Michigan Judge Wont Allow Religious Marijuana Defense
A federal court in Michigan has ruled that using marijuana for religious purposes is no shield from prosecution.
Reports indicate that Braden James Barnes, a “medicine man” for the Oklevueha Native American Church is being forced into a plea deal after a federal judge refused to accept his “freedom of speech and the Religious Freedom Restoration Act of 1993 protects my right to grow weed” defense.
"Defendant's motion should be denied because growing hundreds of marijuana plants is a crime – not a religious practice," one time Assistant U.S. Attorney Matthew Borgula wrote in documents submitted to the court.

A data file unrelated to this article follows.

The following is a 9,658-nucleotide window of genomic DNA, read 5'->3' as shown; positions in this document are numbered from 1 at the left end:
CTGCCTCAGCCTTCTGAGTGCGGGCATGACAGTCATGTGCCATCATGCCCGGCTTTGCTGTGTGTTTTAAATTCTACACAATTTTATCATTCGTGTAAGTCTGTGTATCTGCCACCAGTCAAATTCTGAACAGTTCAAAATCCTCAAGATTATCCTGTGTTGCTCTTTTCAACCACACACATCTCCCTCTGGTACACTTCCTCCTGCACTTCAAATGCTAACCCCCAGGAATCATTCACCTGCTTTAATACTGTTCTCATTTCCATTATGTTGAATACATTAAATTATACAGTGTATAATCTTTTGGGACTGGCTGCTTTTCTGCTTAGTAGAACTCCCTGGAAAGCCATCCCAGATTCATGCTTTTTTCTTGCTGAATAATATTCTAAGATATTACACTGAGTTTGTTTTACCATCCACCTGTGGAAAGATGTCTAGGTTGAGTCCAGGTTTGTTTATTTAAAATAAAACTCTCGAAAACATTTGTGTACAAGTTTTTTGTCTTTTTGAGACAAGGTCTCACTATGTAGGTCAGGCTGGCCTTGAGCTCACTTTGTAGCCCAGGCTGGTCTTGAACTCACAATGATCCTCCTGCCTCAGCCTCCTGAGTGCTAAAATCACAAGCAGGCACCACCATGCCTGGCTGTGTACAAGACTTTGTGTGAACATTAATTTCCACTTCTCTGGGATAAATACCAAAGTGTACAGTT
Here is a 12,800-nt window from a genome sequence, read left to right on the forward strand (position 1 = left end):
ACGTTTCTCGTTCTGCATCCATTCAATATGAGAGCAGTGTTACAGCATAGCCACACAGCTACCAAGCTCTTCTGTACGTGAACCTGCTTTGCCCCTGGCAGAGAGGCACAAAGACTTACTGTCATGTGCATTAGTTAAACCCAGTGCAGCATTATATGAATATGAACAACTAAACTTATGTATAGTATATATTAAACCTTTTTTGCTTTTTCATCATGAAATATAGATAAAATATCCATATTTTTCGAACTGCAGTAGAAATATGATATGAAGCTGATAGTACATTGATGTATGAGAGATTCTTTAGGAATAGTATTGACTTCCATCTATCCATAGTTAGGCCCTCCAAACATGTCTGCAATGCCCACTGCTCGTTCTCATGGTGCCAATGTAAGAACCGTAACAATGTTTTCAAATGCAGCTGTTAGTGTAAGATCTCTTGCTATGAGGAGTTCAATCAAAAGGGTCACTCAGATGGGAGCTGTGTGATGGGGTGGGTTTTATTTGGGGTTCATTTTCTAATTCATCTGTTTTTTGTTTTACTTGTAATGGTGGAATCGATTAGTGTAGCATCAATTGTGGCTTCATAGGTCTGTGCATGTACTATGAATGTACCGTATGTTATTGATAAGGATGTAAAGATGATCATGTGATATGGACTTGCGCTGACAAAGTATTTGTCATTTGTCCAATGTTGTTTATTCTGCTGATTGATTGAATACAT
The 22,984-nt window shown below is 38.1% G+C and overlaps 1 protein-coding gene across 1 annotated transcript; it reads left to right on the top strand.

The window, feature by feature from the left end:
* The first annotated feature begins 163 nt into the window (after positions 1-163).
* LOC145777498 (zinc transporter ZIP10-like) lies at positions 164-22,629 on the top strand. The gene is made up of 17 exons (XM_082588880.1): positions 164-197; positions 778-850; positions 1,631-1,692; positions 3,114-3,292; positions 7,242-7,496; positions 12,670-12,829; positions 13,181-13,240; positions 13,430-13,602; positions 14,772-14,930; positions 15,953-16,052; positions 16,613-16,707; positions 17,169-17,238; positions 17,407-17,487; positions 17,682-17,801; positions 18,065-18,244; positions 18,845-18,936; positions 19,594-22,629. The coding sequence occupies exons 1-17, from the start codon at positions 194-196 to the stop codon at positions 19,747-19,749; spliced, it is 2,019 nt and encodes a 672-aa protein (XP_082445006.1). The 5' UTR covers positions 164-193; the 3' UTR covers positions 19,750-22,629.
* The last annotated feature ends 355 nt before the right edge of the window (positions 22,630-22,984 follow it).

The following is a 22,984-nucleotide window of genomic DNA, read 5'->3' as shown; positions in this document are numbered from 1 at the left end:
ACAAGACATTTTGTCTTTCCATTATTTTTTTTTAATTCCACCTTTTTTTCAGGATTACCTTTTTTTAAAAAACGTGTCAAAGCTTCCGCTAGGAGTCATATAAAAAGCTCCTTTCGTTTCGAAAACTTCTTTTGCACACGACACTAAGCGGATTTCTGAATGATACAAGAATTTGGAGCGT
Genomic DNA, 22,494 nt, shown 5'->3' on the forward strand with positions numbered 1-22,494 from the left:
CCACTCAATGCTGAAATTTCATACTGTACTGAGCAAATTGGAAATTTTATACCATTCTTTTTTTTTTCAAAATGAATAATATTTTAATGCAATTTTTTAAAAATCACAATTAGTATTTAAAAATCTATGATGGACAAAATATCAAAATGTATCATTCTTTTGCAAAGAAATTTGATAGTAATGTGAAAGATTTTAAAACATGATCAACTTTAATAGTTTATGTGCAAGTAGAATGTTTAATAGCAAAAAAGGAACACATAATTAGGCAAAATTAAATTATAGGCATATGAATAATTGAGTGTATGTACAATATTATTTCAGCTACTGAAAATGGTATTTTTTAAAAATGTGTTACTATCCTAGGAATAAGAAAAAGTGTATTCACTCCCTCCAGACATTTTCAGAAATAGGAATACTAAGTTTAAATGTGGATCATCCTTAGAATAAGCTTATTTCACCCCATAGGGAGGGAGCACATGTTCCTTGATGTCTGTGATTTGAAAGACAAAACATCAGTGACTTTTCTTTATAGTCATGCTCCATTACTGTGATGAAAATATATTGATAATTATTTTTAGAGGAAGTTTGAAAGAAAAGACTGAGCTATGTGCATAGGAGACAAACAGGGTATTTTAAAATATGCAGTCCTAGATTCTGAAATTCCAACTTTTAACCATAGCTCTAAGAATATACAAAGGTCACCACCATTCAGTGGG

Barnes was busted last year and charged with manufacturing over 50 cannabis plants.
Even if marijuana were completely legal in Michigan, Barnes would not have been allowed to grow 50 plants without a license. Typically, state regulations give citizens the right to grow up to 6 plants for personal use. Caregivers under Michigan’s current medical marijuana program are only permitted to grow up to 12 plants in an enclosed area.
However, Barnes’ attorney argues that, “the Court should extend the religious clause protection to Mr. Barnes' religious practices” because the attitude surrounding marijuana is changing across the nation. Unfortunately, most cases involving weed and religion have not yet been clearly defined.